I don’t know how much later I woke up to the sound of brakes squealing and tyres spinning. My head hurt like hell, and the small amount of light coming over the horizon was enough to have my eyes streaming. I looked around, confused. Cars were taking off in all directions. Boys were howling their tyres with their best mate’s girlfriends in the passenger seats, drunk as skunks. I remember thinking how well that was going to go down on Monday at school. But I wouldn’t have school on Monday! This confused my slow mind and upset me deeply. A boy dropped down beside me and asked if I wanted a ride home. It was the same boy from earlier that night. I smiled at him smugly.
“Did your crashers come?” I slurred. I doubt he understood me.
He shook his head and I laughed, and then regretted it. Ouch.
He held out a hand and I took it. There weren’t many cars left and the fire was nearly out. I was desperate for a shower. Or at least a decent bed. He half dragged half walked me to his car. One arm holding me up, he yanked open the passenger door. He tossed me in as gently as possible and I momentarily wondered if I should be scared. I didn’t know this boy, after all. He shut my door and the noise echoed in my head. I clutched it and sobbed drily. Why had we taken so much alcohol?
We were driving really slowly back up the road we’d come down before. My head was slumped off the head rest and every few minutes we’d hit a bump and I’d consider putting it up on the head rest. I never did though. Too much work. I think he was driving so slowly to compensate for how fast we’d gone earlier on. He was very quiet. I was about to ask him why he was so quiet when everything went wrong, really fast. I tilted my head back slightly to look at him and saw his expression change, incredibly fast. He slammed on the brakes and my head snapped back against the seat. My seat belt was probably the only thing that saved me from getting intimate with the windshield. And possibly the bonnet of his car. His quick braking was useless though and any steering skill he had would only make matters worse on roads this slow. I looked out the windshield, my mind slowly gearing up and realising what was happening. A car was sliding toward us, sideways. In about three seconds, it would slam into the front of his car, and then we would go sideways too. Off the side of the road and into the winding river below. I closed my eyes and the heard him swear beside me. He yanked on the steering wheel, but I don’t know which direction he was turning it. The car slammed into the front of ours, and my head was snapped back and forth again. Glass shattered and fell like rain on us, from all angles. The car didn’t stop when it hit us, of course not. It kept going, taking us with it.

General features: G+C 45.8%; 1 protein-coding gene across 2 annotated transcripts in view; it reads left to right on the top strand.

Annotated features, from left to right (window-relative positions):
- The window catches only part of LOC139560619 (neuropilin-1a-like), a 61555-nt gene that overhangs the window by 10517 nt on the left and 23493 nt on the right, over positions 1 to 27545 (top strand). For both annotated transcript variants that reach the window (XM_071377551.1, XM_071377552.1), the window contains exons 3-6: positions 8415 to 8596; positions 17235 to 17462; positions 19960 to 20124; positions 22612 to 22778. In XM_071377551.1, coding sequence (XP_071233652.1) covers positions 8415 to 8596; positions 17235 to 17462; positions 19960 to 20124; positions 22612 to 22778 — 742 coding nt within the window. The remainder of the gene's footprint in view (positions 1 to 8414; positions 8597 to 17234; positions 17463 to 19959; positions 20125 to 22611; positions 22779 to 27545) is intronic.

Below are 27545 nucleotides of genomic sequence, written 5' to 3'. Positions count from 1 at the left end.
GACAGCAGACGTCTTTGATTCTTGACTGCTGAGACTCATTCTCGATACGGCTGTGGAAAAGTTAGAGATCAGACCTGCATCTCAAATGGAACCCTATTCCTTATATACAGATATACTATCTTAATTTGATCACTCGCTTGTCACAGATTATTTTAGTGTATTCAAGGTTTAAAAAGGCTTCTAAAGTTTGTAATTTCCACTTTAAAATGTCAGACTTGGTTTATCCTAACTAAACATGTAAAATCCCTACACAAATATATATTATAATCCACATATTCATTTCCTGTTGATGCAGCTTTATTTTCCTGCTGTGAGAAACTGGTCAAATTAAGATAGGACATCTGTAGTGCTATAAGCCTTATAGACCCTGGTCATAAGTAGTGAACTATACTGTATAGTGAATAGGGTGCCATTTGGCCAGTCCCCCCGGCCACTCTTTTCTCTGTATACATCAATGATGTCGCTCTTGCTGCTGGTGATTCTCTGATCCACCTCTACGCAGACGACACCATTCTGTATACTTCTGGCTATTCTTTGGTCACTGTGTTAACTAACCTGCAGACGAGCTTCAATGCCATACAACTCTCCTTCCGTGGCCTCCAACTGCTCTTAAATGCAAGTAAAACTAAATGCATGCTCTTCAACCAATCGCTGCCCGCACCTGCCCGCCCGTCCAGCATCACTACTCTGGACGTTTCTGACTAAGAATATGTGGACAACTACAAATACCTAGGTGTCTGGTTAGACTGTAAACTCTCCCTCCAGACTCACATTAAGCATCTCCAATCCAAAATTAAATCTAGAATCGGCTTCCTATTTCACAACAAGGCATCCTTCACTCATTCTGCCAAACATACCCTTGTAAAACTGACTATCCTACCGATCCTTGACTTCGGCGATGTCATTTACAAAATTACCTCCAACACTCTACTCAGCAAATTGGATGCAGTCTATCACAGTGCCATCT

Our teachers had been wrong. Our graduation wasn’t the beginning of an exciting and thrilling journey to the ultimate career choice. It wasn’t the start of endless hangovers and hard work. The driver, who saved me, would never open his eyes again. He wouldn’t be around next year to save poor unsuspecting graduates. I was lucky I could open mine, they told me all the time. It didn’t seem like luck though.. After I graduated I moved out. Not into a claustrophobic one bedroom apartment in the big city. I moved into a hospital bed in ward E. I didn’t attend lectures, or visit my family on weekends. My family visited me, from 4pm til 8pm and I attended physio therapy twice a week. I never found out how I did on my final exams. It didn’t seem to matter when the biggest opportunity I would ever get would be operating my own wheelchair. But even that was more than what the others had gotten out of that night. The car that slammed into us that night, had no survivors. Died on the scene, all of them. I’m the only one left to tell their tale, the only one left to regret. And I would never forgive myself for it.